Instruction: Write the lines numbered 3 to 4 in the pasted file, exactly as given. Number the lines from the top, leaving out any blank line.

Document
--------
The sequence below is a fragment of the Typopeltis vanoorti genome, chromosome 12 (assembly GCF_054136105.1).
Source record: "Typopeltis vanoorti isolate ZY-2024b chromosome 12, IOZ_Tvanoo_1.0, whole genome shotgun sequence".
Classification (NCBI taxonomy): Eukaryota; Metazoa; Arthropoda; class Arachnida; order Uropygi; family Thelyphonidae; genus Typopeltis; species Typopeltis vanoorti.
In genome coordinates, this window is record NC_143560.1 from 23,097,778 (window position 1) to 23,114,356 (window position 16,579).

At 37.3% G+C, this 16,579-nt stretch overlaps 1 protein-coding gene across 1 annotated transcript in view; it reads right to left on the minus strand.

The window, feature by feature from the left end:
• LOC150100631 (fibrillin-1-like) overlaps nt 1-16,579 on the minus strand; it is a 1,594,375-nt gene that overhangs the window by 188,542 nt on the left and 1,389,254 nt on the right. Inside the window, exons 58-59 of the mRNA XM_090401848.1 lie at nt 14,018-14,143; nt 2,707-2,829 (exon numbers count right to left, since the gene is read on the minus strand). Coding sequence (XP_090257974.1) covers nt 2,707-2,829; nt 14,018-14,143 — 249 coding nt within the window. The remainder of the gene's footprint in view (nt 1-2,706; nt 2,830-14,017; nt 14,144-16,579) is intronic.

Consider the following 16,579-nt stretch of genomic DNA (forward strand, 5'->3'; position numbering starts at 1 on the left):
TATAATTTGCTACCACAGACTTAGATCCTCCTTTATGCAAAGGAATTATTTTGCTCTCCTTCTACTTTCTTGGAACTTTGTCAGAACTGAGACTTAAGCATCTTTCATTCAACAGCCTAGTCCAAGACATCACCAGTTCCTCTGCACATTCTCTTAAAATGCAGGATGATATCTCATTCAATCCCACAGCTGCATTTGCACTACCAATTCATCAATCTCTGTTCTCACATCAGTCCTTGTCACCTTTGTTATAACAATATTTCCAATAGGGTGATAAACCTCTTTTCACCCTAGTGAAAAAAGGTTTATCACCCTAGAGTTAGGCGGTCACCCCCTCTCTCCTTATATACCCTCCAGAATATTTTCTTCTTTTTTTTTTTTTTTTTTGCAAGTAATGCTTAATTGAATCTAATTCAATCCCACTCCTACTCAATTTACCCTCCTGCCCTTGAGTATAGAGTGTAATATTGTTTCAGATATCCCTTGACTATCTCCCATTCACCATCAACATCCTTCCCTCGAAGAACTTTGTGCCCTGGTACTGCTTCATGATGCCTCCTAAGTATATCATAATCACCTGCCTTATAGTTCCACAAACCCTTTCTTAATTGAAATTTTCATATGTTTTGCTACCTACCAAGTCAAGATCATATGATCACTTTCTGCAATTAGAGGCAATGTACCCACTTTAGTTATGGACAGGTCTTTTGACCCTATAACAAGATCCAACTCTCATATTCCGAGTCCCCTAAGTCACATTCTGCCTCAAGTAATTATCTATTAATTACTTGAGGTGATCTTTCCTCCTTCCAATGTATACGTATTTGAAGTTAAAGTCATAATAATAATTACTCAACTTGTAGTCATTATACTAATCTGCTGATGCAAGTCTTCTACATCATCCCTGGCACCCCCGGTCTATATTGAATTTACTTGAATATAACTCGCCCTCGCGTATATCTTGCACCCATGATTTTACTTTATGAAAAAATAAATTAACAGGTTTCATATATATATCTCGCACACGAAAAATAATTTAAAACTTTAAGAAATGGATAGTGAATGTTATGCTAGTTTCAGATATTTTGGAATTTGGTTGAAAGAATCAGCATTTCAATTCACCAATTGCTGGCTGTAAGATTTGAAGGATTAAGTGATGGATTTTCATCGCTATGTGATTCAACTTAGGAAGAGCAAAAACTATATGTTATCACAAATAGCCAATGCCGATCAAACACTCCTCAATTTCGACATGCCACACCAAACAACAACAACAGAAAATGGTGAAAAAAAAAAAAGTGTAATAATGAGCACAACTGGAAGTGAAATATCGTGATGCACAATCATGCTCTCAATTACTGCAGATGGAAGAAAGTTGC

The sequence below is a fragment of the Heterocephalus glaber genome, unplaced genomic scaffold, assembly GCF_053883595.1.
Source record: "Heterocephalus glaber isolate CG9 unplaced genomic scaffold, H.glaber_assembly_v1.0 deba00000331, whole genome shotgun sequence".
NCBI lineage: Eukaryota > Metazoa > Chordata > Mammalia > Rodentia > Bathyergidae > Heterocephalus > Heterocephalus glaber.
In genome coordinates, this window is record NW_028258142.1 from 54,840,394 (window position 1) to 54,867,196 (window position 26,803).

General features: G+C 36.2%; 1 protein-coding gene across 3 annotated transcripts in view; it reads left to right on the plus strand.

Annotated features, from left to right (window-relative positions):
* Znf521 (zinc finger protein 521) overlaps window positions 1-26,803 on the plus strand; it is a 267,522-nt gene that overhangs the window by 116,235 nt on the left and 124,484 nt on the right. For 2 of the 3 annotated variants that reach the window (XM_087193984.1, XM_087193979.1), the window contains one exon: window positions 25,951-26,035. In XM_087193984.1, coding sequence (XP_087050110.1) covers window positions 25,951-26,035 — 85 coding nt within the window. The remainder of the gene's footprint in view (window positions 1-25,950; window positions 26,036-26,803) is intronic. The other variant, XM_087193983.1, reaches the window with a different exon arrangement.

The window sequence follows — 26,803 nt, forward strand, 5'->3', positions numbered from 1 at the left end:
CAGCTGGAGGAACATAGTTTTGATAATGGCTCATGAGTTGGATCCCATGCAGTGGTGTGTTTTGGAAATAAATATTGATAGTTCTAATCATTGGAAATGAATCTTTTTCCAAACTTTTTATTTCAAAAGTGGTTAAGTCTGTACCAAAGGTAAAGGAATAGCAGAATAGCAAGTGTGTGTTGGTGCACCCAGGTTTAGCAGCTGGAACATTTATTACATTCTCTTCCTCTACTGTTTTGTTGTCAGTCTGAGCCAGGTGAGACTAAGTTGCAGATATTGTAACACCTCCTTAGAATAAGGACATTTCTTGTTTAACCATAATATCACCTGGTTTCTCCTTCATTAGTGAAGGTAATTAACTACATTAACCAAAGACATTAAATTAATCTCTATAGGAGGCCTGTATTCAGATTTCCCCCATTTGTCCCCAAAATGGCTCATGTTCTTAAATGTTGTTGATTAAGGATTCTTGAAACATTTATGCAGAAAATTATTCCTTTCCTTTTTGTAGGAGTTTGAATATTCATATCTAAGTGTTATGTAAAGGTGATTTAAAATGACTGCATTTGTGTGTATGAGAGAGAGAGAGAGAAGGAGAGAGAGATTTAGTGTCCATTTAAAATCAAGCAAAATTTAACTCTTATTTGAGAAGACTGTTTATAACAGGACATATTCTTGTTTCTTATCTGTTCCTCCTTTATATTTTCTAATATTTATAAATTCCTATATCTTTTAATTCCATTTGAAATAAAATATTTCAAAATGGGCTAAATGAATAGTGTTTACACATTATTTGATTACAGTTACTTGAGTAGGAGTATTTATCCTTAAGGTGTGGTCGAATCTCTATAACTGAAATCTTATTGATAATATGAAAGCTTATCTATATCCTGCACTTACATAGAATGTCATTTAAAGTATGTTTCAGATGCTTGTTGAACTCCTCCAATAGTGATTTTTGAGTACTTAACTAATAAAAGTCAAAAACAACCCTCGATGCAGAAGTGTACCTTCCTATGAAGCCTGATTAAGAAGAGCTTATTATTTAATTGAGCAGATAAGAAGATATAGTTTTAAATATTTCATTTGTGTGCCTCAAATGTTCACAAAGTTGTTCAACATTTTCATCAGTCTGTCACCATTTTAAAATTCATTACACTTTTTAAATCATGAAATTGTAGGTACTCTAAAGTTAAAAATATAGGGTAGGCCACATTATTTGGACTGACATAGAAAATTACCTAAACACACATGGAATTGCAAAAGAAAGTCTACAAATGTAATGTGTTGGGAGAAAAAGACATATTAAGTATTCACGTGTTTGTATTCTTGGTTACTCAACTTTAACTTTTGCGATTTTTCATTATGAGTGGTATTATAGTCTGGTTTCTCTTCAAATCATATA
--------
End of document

Classification (NCBI taxonomy): Eukaryota; Metazoa; Arthropoda; class Arachnida; order Uropygi; family Thelyphonidae; genus Typopeltis; species Typopeltis vanoorti.
In genome coordinates, this window is record NC_143560.1 from 23,097,778 (window position 1) to 23,114,356 (window position 16,579).